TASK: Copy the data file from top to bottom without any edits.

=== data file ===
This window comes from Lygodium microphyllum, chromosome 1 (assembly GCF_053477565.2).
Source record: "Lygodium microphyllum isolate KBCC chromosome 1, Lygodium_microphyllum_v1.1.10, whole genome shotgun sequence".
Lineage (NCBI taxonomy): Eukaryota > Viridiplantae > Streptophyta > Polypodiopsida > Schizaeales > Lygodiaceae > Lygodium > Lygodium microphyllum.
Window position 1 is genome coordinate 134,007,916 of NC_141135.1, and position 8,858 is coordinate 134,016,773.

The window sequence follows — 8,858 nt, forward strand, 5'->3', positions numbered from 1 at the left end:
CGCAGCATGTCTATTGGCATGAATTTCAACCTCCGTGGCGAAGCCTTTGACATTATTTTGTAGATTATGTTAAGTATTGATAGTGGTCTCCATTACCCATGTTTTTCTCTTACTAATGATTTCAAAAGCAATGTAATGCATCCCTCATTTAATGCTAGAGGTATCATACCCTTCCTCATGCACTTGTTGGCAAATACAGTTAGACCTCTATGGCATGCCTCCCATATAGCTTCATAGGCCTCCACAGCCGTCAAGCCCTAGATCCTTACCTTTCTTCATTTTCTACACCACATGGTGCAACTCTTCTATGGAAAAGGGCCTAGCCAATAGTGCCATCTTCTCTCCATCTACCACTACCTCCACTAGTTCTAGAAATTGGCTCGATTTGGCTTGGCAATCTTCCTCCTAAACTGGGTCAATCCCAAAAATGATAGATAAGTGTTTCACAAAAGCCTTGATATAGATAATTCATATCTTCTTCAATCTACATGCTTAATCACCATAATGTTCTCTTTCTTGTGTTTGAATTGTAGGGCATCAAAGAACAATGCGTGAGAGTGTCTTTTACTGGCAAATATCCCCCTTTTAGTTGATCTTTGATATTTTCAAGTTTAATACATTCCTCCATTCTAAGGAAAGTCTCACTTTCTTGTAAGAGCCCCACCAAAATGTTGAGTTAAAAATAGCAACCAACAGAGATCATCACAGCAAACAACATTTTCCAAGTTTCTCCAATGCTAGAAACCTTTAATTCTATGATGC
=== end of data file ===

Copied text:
This window comes from Lygodium microphyllum, chromosome 1 (assembly GCF_053477565.2).
Source record: "Lygodium microphyllum isolate KBCC chromosome 1, Lygodium_microphyllum_v1.1.10, whole genome shotgun sequence".
Lineage (NCBI taxonomy): Eukaryota > Viridiplantae > Streptophyta > Polypodiopsida > Schizaeales > Lygodiaceae > Lygodium > Lygodium microphyllum.
Window position 1 is genome coordinate 134,007,916 of NC_141135.1, and position 8,858 is coordinate 134,016,773.

The window sequence follows — 8,858 nt, forward strand, 5'->3', positions numbered from 1 at the left end:
CGCAGCATGTCTATTGGCATGAATTTCAACCTCCGTGGCGAAGCCTTTGACATTATTTTGTAGATTATGTTAAGTATTGATAGTGGTCTCCATTACCCATGTTTTTCTCTTACTAATGATTTCAAAAGCAATGTAATGCATCCCTCATTTAATGCTAGAGGTATCATACCCTTCCTCATGCACTTGTTGGCAAATACAGTTAGACCTCTATGGCATGCCTCCCATATAGCTTCATAGGCCTCCACAGCCGTCAAGCCCTAGATCCTTACCTTTCTTCATTTTCTACACCACATGGTGCAACTCTTCTATGGAAAAGGGCCTAGCCAATAGTGCCATCTTCTCTCCATCTACCACTACCTCCACTAGTTCTAGAAATTGGCTCGATTTGGCTTGGCAATCTTCCTCCTAAACTGGGTCAATCCCAAAAATGATAGATAAGTGTTTCACAAAAGCCTTGATATAGATAATTCATATCTTCTTCAATCTACATGCTTAATCACCATAATGTTCTCTTTCTTGTGTTTGAATTGTAGGGCATCAAAGAACAATGCGTGAGAGTGTCTTTTACTGGCAAATATCCCCCTTTTAGTTGATCTTTGATATTTTCAAGTTTAATACATTCCTCCATTCTAAGGAAAGTCTCACTTTCTTGTAAGAGCCCCACCAAAATGTTGAGTTAAAAATAGCAACCAACAGAGATCATCACAGCAAACAACATTTTCCAAGTTTCTCCAATGCTAGAAACCTTTAATTCTATGATGC